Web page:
Solar-powered fridges help Nigerian farmers
07 July 2019 | 1:28 pm
Farmers in developing countries lose a quarter of their annual income because they can't refrigerate their produce. A small firm in Nigeria is tackling the problem with mobile solar-powered fridges.
Seventy-five children who were kidnapped from their school in Nigeria's northwestern state of Zamfara were freed after their abductors came under pressure from a military crackdown, a state official said on Sunday (September 12). Gunmen took the students from the village of Kaya on Sept. 1, the latest in a spate of mass kidnappings from schools across the region. More than 1,100 children have been abducted since December last year. Authorities say heavily armed gangs of bandits, seeking ransom payments, are behind the abductions.
Officials in Nigeria have said the students were freed with the help of several of their captors who had been pressured by a military crackdown to work with authorities.
Nigerian security forces have arrested three men accused of taking part in a mass abduction on Bethel Baptist High School in July. Gunmen kidnapped 121 students who were asleep in their dorm rooms. The attack took place just outside the city of Kaduna in the north-west of the country. One hundred teens have since managed to escape or were freed, but twenty-one are still unaccounted for.
The fundamentalist group, which now rules Afghanistan, put the bodies on display to deter others. The move comes after a Taliban founder said executions and amputations will return.
Farmer unions in India staged a huge protest to pressure the government into withdrawing its controversial reforms.The protests have been ongoing for 10 months, and joined by several opposition parties.
Gunmen have killed dozens of people in two separate attacks in Nigeria. Villagers in Kaduna and security forces in Sokoto state have fallen victim to suspected islamists and criminal gangs. Also on the show: In an industry dominated by men, we bring you a report on the women workers changing the landscape of the Central African Republic. Finally, we take a look at one of Libya's cultural jewels: Leptis Magna. An archeological site shunned by tourists due to the country's insecurity.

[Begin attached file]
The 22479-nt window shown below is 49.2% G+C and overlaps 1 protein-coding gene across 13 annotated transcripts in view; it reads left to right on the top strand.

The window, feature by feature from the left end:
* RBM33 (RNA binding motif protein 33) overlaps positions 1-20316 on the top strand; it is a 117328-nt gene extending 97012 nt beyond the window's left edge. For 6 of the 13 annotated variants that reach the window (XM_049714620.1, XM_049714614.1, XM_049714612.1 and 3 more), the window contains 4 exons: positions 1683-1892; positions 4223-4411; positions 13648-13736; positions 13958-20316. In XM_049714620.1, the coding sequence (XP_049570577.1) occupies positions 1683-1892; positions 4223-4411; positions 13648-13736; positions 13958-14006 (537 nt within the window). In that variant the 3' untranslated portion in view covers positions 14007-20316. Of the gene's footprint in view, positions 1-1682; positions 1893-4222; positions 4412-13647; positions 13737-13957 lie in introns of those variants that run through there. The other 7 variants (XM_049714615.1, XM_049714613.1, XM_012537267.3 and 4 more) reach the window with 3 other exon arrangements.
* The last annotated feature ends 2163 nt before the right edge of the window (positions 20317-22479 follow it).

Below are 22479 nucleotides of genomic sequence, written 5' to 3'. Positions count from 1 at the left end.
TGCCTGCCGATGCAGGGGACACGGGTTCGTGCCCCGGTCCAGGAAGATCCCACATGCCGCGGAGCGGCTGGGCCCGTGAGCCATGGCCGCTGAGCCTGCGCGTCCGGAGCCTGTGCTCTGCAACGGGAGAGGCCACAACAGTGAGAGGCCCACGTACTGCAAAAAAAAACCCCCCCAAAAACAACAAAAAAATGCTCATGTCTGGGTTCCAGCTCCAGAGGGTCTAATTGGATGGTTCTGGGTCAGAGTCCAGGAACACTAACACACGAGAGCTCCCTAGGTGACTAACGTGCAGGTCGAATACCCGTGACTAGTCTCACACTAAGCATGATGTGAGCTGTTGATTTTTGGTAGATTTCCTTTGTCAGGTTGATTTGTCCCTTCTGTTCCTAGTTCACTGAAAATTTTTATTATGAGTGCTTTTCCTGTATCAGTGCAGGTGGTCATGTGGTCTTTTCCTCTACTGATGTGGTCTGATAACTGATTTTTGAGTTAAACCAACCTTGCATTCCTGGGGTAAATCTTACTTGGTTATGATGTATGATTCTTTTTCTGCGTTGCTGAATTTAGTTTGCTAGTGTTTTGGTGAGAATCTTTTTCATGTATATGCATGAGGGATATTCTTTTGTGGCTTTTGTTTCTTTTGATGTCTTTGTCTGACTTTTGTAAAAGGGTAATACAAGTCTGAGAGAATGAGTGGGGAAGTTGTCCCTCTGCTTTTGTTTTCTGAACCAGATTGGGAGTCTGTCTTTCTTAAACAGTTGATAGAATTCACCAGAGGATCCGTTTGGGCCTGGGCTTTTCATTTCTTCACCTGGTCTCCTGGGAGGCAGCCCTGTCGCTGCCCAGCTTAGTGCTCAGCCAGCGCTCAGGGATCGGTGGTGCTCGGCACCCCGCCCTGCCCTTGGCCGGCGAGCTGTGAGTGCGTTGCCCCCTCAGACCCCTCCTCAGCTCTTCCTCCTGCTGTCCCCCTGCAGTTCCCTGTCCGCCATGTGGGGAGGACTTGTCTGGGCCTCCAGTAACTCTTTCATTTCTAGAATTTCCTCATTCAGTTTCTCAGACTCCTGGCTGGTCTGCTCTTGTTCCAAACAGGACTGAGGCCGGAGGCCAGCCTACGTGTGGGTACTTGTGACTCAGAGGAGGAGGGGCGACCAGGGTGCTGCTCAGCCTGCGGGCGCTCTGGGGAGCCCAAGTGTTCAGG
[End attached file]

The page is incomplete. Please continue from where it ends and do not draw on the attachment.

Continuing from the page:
One year ago, India's parliament passed a series of laws aimed at reforming the country's agricultural system. The move was supposed to allow farmers, especially those cultivating wheat and rice, to sell their products to private companies without going through local markets. But what was meant to be a revolution for Prime Minister Narendra Modi has turned into the longest and biggest peasant protest since the country's independence nearly 75 years ago.
Desperate farmers in Afghanistan are turning to opium as a means to survive. Prices of opium have more than tripled since the Taliban takeover of the country, in combination with a deep water crisis have forced farmers into poppy farming. The opium is then smuggled over the border and turned into heroin for distribution in European markets.
Anti-government coca farmers throw homemade dynamite sticks at the police in La Paz, as they continue their attempts to regain control of the building that houses the coca market, which a rival group backed by the government forcefully took over.
Two SUVs allegedly rammed into a group of protesters during a visit by Bharatiya Janata Party (BJP) ministers in the northern Indian state of Uttar Pradesh.
Dayo Odulate-Ademola, MD, Branch International (Nigeria) talks to GuardianTV about how Branch is reshaping banking services in Nigeria and Africa.
1 day ago
Here are a few reasons to pick up a copy of The Guardian on Tuesday. Find these stories and much more when you grab a copy of The Guardian on Tuesday.
1 day ago
As the world marks Breast Cancer Awareness Month, we examine the rising rates of breast cancer in Nigeria, Uganda and Malawi. Lifesaving information is often scarce and many patients lack access to adequate treatment.
1 day ago
Moscow subway users have started buying tickets using facial recognition technology. Authorities claim queues at ticket counters will be greatly shortened with the system dubbed "Face Pay". This move, however, is already sparking controversy since facial recognition has been used in the past for repressive purposes. In this edition, we explore these technologies that are being deployed in smart cities around the world and whether this means the end of anonymity in public places.
1 day ago
The campaign will be the first polio inoculation drive to take place in three years. The Taliban had previously told communities that vaccines were a conspiracy against Muslims.
1 day ago
"The world lost one of the greatest leaders that we have ever witnessed," US Defense Secretary Lloyd Austin says in Tbilisi, Georgia, after former US Secretary of State Colin Powell died of complications from Covid-19.